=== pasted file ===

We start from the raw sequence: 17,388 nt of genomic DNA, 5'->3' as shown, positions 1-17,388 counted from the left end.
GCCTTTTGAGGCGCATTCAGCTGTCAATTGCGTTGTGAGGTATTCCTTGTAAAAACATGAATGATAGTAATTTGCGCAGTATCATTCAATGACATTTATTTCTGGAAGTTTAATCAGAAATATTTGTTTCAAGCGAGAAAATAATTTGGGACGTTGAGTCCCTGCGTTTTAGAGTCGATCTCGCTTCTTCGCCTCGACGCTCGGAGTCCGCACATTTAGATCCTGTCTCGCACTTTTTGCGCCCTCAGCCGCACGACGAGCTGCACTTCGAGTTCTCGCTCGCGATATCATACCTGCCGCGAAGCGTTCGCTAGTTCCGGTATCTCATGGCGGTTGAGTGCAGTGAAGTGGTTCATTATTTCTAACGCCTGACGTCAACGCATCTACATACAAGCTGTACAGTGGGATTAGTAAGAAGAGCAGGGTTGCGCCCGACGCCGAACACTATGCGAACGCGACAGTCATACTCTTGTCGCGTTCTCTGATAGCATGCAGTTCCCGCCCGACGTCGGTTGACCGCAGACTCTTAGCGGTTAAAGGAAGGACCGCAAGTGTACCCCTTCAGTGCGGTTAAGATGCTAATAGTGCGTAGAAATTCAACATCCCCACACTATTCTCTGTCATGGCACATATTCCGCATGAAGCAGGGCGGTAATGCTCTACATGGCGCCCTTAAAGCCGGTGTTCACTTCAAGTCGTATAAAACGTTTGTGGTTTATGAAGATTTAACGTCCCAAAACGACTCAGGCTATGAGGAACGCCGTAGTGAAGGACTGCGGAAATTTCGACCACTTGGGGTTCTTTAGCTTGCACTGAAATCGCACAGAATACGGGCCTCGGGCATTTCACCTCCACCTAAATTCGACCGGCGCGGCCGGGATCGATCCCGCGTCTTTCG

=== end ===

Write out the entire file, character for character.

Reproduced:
We start from the raw sequence: 17,388 nt of genomic DNA, 5'->3' as shown, positions 1-17,388 counted from the left end.
GCCTTTTGAGGCGCATTCAGCTGTCAATTGCGTTGTGAGGTATTCCTTGTAAAAACATGAATGATAGTAATTTGCGCAGTATCATTCAATGACATTTATTTCTGGAAGTTTAATCAGAAATATTTGTTTCAAGCGAGAAAATAATTTGGGACGTTGAGTCCCTGCGTTTTAGAGTCGATCTCGCTTCTTCGCCTCGACGCTCGGAGTCCGCACATTTAGATCCTGTCTCGCACTTTTTGCGCCCTCAGCCGCACGACGAGCTGCACTTCGAGTTCTCGCTCGCGATATCATACCTGCCGCGAAGCGTTCGCTAGTTCCGGTATCTCATGGCGGTTGAGTGCAGTGAAGTGGTTCATTATTTCTAACGCCTGACGTCAACGCATCTACATACAAGCTGTACAGTGGGATTAGTAAGAAGAGCAGGGTTGCGCCCGACGCCGAACACTATGCGAACGCGACAGTCATACTCTTGTCGCGTTCTCTGATAGCATGCAGTTCCCGCCCGACGTCGGTTGACCGCAGACTCTTAGCGGTTAAAGGAAGGACCGCAAGTGTACCCCTTCAGTGCGGTTAAGATGCTAATAGTGCGTAGAAATTCAACATCCCCACACTATTCTCTGTCATGGCACATATTCCGCATGAAGCAGGGCGGTAATGCTCTACATGGCGCCCTTAAAGCCGGTGTTCACTTCAAGTCGTATAAAACGTTTGTGGTTTATGAAGATTTAACGTCCCAAAACGACTCAGGCTATGAGGAACGCCGTAGTGAAGGACTGCGGAAATTTCGACCACTTGGGGTTCTTTAGCTTGCACTGAAATCGCACAGAATACGGGCCTCGGGCATTTCACCTCCACCTAAATTCGACCGGCGCGGCCGGGATCGATCCCGCGTCTTTCG